Like many childhood neighborhoods, mine had an abundance of cats. Most of them were friendly, some would come and go as they pleased, and few would only be see once, and never again.
I remember the day the black cat arrived. He was an aloof fellow and spent the majority of his days sleeping on cars. Once in a while, he’d let you sneak a quick pet in…as his coat was perfectly jet black, and so shiny that it looked silver in the suns reflection. His slim body was a solid black mass except for his two bright green eyes. He looked at the neighborhood kids intelligently as they approached, and like most cats, he was fairly selective when it came to human company.
“I’m going to name the black cat, and take him home,” my friend Jessica told me one day, as we watched him sunning himself on her driveway. I took that as a challenge, because I too, wanted to win his affections. “He’ll never let you pick him up, plus you have two cats already, and they stink!” I retorted. This conversation spiraled into some kind of fight that lasted about an hour, which is forever in kid years. The black cat hung around for a couple weeks before moving on. I always kept my eyes out for him and secretly considered him mine.
Like most kids my age, I found myself deathly bored one very hot summer day, and set out walking aimlessly through a desert lot. There was a certain Eucalyptus tree, that had somehow had made it’s way through the years of extreme heat. It towered over the surrounding shrubs and cacti, proud, majestic…and un-scaleable. When you’re a kid, every tree is seen through the filter of “could I climb that?” This Eucalyptus was a gargantuan beast, a beautiful challenge, and it was on that day that I answered to it. For on that day, I looked up to see its branches beginning to quiver in the approaching storm – a desert monsoon. I made a choice, and suddenly I was beginning this voyage up the tree. Every muscle in my body was aware of the task, and came to answer the call. As I approached the top, the branches began to thin, but I decided to climb just one more. After doing this a couple times, I found myself at the very top, I could go no higher unless I jumped and tried to fly (another idea that sounded tempting, and fortunately some reality did kick it, and I stopped myself. ) My eyes took in the neighborhood below, and as I turned my head up towards the sky. I could see the gray clouds slowly swirling, as they prepared to storm. Thunder struck, and the wind began to move the entire tree. I held on tight.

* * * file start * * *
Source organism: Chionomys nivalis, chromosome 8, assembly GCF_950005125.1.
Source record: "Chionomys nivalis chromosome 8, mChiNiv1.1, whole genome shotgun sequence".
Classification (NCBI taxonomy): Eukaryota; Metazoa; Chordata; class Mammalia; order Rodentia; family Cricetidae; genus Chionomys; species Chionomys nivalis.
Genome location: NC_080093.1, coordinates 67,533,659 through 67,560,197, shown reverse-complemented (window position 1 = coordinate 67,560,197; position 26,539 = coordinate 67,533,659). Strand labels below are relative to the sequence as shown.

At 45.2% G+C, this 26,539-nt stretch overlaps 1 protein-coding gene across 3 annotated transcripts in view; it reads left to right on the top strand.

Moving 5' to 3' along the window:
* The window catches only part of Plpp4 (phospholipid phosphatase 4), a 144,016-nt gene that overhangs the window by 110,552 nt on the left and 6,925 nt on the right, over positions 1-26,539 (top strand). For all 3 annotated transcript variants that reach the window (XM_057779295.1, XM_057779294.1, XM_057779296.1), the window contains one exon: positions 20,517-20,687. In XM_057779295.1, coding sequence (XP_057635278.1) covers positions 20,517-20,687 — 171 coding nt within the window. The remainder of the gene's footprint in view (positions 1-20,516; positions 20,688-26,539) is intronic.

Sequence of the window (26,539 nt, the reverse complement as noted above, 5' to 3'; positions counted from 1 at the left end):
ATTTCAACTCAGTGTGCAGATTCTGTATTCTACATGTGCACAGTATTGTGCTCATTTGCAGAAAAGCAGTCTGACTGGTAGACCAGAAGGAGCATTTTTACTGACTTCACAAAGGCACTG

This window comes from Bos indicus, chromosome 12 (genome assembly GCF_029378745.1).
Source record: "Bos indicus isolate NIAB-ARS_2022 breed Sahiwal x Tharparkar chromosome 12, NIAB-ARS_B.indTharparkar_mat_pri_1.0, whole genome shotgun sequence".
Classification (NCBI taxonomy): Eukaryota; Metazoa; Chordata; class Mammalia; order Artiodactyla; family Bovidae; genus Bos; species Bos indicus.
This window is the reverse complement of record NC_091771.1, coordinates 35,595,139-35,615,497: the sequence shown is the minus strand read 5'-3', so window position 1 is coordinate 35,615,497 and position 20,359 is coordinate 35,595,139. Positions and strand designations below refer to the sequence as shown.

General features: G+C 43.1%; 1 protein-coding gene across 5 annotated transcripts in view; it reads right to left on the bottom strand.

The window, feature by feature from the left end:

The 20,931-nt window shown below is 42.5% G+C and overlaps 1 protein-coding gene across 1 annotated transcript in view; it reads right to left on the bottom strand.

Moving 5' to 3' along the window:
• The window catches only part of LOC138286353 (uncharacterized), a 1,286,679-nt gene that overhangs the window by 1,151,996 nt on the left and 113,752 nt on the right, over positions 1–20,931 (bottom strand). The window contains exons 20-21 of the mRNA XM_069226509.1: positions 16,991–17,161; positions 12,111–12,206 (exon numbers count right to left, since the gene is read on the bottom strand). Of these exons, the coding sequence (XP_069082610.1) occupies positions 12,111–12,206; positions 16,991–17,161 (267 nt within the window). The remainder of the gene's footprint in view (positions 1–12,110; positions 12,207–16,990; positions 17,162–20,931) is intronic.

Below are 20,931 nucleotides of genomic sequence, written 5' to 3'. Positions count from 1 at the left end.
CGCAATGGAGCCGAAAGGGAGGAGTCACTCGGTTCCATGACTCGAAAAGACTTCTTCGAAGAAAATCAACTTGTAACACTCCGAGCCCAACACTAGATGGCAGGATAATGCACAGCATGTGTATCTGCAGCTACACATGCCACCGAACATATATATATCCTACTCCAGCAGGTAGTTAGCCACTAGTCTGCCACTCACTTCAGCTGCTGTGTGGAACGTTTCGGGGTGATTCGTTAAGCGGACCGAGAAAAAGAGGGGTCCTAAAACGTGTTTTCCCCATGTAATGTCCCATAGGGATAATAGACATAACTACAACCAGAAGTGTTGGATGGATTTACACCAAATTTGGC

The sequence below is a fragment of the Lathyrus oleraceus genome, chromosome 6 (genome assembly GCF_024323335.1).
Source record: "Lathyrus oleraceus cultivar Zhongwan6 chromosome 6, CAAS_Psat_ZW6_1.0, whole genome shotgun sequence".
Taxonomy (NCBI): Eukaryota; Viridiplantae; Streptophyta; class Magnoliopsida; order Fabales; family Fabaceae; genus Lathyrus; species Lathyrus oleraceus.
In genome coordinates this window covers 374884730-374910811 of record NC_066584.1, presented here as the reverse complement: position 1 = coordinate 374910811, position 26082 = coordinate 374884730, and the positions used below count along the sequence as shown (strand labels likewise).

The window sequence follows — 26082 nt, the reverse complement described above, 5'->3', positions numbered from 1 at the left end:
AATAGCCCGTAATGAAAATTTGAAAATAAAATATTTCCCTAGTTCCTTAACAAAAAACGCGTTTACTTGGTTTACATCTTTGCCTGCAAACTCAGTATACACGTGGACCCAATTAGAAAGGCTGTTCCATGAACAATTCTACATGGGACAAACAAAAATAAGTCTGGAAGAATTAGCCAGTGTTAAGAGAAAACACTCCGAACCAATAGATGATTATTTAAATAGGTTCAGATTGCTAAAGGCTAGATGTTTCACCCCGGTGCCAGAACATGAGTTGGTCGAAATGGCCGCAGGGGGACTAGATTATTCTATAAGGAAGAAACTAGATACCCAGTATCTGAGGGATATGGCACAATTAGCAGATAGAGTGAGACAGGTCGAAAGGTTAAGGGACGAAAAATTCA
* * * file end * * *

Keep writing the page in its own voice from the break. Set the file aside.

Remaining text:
I looked to the ground from my precipice, and saw a small dark mass – the black cat. He was watching me from the base of the tree, his eyes wide with inquisitive green. I smiled, and whispered down, “Come on black cat. Come up here with me!” Before the words were fully uttered, he’d already jumped. His claws dug into the bark, then looked up at me from the first branch. He looked so small from my top of the tree, but his size began to grow, as he began to ascend.
BOOM! Thunder broke, and I felt a couple large, warm drops on my cheek. The cat maintained his rhythm, slow and intentional. The ferocity of the approaching deluge only matched his determination, and mere seconds passed before he reached the top. He nimbly hopped to my lap, gave me a look, and curled up. I breathed deep, and took in the smell of the rain, the eucalyptus leaves and bark. The rain was beginning to fall in steady solid drops, and the wind moved through every branch and leaf on the tree. I swayed back and forth from my perch, and saw the ground begin to turn dark and roofs of the houses turn sleek and wet. I could see the entire neighborhood, and further out, the golf courses, and even further, the mountains, and clouds, and further out…I could only imagine.
I was in this moment in the way only a child can be – fully present, without the cares of tomorrow, or hurts of the past. I felt the cats warm body on my lap, juxtaposed with the coolness of the wind. I knew this would be the last time I would see him.
So there we sat. He and I, at the top of a tree, in a desert storm.